On July 10th, police approached a 13-year-old girl sobbing on the steps of the Lincoln Depot rail station. She told them she had been abducted from her hometown in Bleckley County, Georgia four days earlier and driven more than 700 miles away to Springfield, Illinois. The man allegedly responsible is a registered sex offender in Illinois, and he could now be facing federal sex trafficking charges.
Why Federal Rather Than Illinois State Charges?
It comes down to the specifics of the case. Incidents of aggravated sexual abuse and sex crimes involving children are usually tried at the federal level. Other cases that are frequently tried at the federal level include those involving sex trafficking, those taken place across state lines, and those involving repeat offenders. In short, sex crimes often become federal offenses when violence is involved and victims are young and vulnerable.
This case meets all of those circumstances.
Given the severity of the crime, the sex trafficking of a minor across state borders, and the fact that he was already a registered sex offender, the Illinois man accused of kidnapping the 13-year-old girl will almost certainly be tried in a federal case. Some of the federal charges he may find himself up against include sex trafficking, kidnapping, interference with child custody, and enticing a child for indecent purposes.
How Serious Are Federal Sex Crime Charges?
Generally speaking, federal cases carry harsher punishment than state cases, so the offender will most likely be sentenced to a lengthy stay in prison and a hefty amount of fines and legal fees.
Conviction of a federal crime involves minimum mandatory sentencing. Because the victim is under the age of 14, the sentence cannot be fewer than 15 years, and the defendant could be facing life in prison.
Federal crimes also carry the potential for increased sentence minimums, higher fines, and other additional penalties. Factors that commonly lead to increased sentences and additional penalties include severity and prior offenses. Offenders convicted of child sex trafficking are also required to pay restitution to their victims for any losses they caused.
Additionally, federal sex offenders may be required to attend a federal medical center as part of the conditions of their sentence or release, and they are often required to attend the Federal Bureau of Prisons Facility.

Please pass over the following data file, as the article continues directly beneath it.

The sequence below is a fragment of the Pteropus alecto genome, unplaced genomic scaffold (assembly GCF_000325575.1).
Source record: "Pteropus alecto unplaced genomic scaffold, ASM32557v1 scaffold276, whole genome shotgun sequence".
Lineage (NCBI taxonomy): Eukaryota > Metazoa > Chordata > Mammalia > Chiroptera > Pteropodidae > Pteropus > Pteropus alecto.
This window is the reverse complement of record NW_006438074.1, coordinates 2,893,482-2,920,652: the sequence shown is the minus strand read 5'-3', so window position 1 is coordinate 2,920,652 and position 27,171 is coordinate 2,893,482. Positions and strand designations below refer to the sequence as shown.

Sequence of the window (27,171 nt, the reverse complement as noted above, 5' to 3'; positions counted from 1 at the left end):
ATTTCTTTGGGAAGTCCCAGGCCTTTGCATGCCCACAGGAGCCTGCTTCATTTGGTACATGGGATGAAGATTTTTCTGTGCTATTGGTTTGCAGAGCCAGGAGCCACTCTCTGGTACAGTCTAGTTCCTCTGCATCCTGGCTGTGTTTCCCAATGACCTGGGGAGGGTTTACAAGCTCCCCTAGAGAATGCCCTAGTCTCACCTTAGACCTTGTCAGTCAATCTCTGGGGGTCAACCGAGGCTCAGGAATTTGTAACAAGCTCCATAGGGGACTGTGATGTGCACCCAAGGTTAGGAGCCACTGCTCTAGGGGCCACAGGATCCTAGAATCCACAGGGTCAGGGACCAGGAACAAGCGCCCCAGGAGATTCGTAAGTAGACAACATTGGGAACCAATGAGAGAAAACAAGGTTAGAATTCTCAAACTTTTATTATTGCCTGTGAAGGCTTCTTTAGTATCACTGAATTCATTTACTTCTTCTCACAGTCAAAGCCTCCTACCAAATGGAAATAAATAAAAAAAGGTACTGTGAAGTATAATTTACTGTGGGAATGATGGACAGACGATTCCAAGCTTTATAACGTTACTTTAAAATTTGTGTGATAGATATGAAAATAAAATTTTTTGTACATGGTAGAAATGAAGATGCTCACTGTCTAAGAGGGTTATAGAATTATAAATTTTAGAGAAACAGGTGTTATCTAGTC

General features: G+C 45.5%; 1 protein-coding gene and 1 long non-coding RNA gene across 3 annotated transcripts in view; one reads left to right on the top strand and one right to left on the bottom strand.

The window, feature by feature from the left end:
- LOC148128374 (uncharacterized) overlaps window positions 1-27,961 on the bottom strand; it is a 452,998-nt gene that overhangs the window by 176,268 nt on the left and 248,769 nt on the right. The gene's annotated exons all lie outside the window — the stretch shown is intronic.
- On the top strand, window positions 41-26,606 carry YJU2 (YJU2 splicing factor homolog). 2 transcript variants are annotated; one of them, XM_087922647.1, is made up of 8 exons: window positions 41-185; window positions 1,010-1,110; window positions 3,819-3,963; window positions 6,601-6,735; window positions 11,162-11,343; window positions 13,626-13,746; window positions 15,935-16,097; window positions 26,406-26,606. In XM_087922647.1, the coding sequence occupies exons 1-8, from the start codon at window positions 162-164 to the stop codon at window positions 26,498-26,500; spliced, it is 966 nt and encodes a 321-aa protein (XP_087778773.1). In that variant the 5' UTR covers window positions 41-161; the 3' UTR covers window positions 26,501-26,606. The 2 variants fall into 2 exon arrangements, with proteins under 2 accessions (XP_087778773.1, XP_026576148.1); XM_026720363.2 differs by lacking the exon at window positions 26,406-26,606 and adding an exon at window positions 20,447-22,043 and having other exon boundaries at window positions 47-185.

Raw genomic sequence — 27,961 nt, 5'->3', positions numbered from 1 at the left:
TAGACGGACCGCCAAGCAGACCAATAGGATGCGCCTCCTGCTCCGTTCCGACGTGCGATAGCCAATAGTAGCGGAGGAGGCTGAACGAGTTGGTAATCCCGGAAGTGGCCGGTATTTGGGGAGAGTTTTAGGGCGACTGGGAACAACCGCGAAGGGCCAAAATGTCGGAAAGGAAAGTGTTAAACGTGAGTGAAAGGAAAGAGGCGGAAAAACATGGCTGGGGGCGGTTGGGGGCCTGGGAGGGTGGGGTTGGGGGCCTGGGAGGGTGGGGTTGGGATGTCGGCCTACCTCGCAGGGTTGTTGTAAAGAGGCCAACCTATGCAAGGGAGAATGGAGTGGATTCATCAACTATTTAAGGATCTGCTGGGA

Offenders required to attend this facility are enrolled in the residential Sex Offender Treatment Program or the Sex Offender Management Program. These programs are meant to cure sex offenders of the internal issues that caused them to commit a sex crime.
Even after completing their sentence and being released, all sex offenders will remain on the Sex Offender Registry. Offenders on the registry are excluded from important freedoms enjoyed by other American citizens. There are three levels of offenders on the registry, but they all suffer the same consequences, often struggling to find places to live and work, and forever facing negative perception in their communities.
And here’s the kicker — when state and federal laws prohibit a crime, both courts can try the offender.
Could Someone Really Face Federal and Illinois State Charges for a Sex Crime?
The United States Supreme Court has ruled that facing criminal conviction for state and federal charges is not in violation of a person’s freedom from double jeopardy. So once the offender is released from his federal sentencing (if he ever is), he may face even more charges at the state level.
Sometimes, the smallest detail can change a state case to a federal case, and different strategies are suggested for fighting cases in state and federal courts, so always be as informed as possible about any charges you may be facing.
About the Author
Sami Azhari has been working as a lawyer since 2007, after receiving his Juris Doctor from the Michigan State University College of Law. He has handled numerous state and federal cases, and is known throughout the Chicago and Rolling Meadows area for providing his clients with high-quality, skilled representation. He has been recognized by Avvo (2013 and 2018), SuperLawyers (2015-2020), The National Trial Lawyers, and other notable organizations, and has spoken at a number of legal conferences.